What do you think?


Filed under Writing

14 responses to “Productive Procrastination and Subjectivity

  1. Hi Jo. I would be more than happy to read through your story for you, you can send it to jodymoller (at) virginbroadband (dot) com (dot) au.

    I received feedback too, with a similar outcome. For Character I scored 5/5 from one judge and 2/5 from another – clearly they didn’t like my character (though her unlikeability is kind of the point of the story… but anyway!) As you said – it is impossible to impress everyone!

  2. I’ll be glad to read over your story for you. I know how feedback is important. (Even if it can be scary. ;))

    I agree with you and Jody. It IS impossible to please everyone. In a rejection email I received the other day. One person liked my story and how the dream came into reality. The other didn’t like that it was partly a dream and felt it was a cop-out. So, I wasn’t published.

    And you’re completely right about another thing. Everyone judges by what they like and don’t like even if the writing is brilliant.

    • Thanks, Emerald.

      It’s hard when you’re trying to please multiple people at once. Mind you, it’s probably a good thing when you’re striving for publication. I mean, no one’s going to publish us if only 1 out of 100 potential readers will like our work!

  3. I would be very interested in reading your story. You have my email.

    I never liked Steinbeck either, though I read him so long ago that I don’t remember what I read or when. Maybe I’d feel differently today, or maybe not.

    I’ve never seen anybody who was involved with writing in any serious way have a nice word for Meyer, so that’s really quality vs. popularity. Lots of people go see Michael Bay’s movies, but no film people like him. Those situations are pretty straightforward. You can do very well if you know who your audience is, and what they want, and you can figure out how to give it to them.

    Steinbeck is different, and you can’t just dismiss him. If you were teaching a 20th century American literature course, you would have to include him,even if it was just to detail his shortcomings. Henry James is another one — some people can’t stand him, but you can’t pretend he never existed. I had a professor who was rather obsessed with James, in a negative way. He constantly used him as a negative example of this and that, but he obviously liked him in a rather perverse way (which he was rather embarrassed about).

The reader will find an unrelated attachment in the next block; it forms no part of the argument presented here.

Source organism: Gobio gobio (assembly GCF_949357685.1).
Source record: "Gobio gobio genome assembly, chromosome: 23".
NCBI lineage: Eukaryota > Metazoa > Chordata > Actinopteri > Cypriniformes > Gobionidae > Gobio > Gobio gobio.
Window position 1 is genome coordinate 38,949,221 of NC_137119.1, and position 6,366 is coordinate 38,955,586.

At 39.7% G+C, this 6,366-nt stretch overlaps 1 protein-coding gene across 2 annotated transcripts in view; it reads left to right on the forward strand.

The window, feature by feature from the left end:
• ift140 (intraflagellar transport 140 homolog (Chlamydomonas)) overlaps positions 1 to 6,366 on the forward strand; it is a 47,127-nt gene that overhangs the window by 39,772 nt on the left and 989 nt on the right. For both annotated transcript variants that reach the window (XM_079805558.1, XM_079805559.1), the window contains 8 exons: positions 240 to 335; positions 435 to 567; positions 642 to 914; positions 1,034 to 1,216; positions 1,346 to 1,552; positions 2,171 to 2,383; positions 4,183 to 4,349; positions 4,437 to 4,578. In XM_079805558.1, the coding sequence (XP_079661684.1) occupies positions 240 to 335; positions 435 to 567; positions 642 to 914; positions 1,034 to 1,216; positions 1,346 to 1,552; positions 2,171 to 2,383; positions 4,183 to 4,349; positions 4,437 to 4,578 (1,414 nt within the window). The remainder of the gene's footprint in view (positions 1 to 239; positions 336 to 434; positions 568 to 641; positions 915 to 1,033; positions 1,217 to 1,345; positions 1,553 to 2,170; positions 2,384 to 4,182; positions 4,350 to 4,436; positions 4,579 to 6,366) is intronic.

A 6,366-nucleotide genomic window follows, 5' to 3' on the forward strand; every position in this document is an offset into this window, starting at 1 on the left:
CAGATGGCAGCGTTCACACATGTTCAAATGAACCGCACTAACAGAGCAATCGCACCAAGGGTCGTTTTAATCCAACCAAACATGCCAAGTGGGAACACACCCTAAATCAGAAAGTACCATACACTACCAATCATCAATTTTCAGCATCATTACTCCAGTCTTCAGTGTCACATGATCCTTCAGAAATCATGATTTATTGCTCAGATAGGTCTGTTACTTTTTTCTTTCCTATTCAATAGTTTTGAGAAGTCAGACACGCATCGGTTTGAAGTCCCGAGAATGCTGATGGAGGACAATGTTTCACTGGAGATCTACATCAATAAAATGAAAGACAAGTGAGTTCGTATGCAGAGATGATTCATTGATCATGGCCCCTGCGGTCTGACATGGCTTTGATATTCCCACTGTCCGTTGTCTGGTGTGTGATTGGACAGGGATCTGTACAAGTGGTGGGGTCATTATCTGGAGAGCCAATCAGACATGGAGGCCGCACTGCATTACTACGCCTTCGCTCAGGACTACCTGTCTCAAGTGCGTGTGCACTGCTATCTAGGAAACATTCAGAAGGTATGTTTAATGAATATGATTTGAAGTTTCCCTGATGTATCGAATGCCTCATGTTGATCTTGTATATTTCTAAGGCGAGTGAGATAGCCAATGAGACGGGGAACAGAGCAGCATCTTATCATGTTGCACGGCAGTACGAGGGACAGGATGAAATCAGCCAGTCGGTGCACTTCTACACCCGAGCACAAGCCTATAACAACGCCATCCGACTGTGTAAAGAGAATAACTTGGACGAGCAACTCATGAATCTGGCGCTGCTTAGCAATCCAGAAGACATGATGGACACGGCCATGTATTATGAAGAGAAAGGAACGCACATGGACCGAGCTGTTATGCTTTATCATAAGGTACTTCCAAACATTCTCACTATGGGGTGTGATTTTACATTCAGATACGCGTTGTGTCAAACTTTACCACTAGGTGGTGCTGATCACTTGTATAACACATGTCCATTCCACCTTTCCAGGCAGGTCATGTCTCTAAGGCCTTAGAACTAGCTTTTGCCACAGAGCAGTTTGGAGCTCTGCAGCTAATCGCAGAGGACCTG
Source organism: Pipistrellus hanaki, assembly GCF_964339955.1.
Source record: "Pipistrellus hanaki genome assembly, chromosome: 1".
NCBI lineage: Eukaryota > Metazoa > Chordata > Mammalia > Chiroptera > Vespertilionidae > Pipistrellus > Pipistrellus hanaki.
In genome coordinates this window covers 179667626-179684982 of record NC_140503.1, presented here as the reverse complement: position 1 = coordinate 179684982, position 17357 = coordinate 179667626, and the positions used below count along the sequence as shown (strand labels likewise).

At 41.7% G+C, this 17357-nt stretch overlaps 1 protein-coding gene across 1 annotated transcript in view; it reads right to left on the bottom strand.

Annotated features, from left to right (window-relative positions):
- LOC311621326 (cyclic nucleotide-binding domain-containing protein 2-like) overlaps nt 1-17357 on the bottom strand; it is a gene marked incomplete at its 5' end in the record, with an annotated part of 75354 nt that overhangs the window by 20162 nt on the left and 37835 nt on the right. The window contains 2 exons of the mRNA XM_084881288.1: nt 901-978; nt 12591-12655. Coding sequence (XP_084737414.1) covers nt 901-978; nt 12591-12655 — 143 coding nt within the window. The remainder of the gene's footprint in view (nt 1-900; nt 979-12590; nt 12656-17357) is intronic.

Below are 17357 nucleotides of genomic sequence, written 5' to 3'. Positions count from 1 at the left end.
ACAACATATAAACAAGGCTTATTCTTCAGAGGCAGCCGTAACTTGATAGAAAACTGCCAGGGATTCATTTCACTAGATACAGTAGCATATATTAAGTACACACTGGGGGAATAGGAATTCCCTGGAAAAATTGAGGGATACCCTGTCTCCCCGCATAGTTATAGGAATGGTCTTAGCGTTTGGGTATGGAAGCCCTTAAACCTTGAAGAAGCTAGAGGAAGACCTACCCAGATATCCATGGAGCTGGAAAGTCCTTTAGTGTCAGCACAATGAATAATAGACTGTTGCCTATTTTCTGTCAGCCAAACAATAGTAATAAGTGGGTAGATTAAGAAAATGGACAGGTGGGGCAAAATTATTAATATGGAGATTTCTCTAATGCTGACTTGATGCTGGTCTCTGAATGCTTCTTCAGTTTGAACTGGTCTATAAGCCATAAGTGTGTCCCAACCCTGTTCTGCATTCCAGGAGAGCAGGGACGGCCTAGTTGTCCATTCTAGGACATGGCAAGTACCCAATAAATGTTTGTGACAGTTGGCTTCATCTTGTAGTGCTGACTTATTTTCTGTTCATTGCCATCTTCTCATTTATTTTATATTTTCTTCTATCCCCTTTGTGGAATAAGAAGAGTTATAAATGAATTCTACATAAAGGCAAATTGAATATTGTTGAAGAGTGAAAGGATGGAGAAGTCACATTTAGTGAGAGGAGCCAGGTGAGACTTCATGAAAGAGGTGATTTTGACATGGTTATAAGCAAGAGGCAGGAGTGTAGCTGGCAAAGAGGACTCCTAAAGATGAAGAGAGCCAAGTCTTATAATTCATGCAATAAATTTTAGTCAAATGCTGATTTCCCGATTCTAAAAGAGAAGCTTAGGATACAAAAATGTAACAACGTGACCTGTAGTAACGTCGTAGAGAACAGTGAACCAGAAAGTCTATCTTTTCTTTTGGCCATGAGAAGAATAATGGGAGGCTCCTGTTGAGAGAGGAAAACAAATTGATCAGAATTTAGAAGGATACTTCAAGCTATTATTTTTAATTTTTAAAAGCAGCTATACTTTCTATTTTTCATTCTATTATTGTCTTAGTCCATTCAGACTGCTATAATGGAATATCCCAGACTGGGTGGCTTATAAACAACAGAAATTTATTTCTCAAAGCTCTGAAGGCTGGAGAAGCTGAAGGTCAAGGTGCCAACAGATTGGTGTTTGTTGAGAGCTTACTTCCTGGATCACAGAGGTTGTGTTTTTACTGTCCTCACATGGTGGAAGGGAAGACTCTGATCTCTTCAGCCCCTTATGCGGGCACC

Also, if you’re evaluating a piece of writing for professional publishing, it’s not really a question of how you like it yourself. It’s a question of what you think will sell. Whoever signed Meyer didn’t necessarily like her writing, but clearly they saw the commercial potential. As we used to say, they’re probably laughing all the way to the bank.

    • Thanks, Anthony. 🙂

      Quality vs Popularity… I like your examples, especially Michael Bay. And it’s also true that, in a capitalist world, popularity is more important than quality to get ahead, but quality is longer lasting. (Look at the movies from the 50s that are still popular today — pretty sure Jersey Shore isn’t going to running endless repeats in another 50 years.)

  4. “Writing is Art. Art is subjective.” Agree 100%. I think art is far more subjective than people try to make it, and that any attempt at objectivity is still going to end up as a veneer over a deeply subjective core.

    As for Stephenie Meyer, people read her books for a reason: she connects with them. That’s a sign of a good writer. I’m not personally a fan of Meyer’s work, but I respect her abilities as an author.

    • I agree — I have a lot of respect for Meyer as an author, and for her ability to connect with people all over the world. But, on a purely subjective level, I have no intention of reading her books because I think the subject matter is ridiculous, and it annoys me that she’s spearheaded an entire vampires-as-Byronic-heroes sub-genre. But, like I said, that’s a purely subjective viewpoint.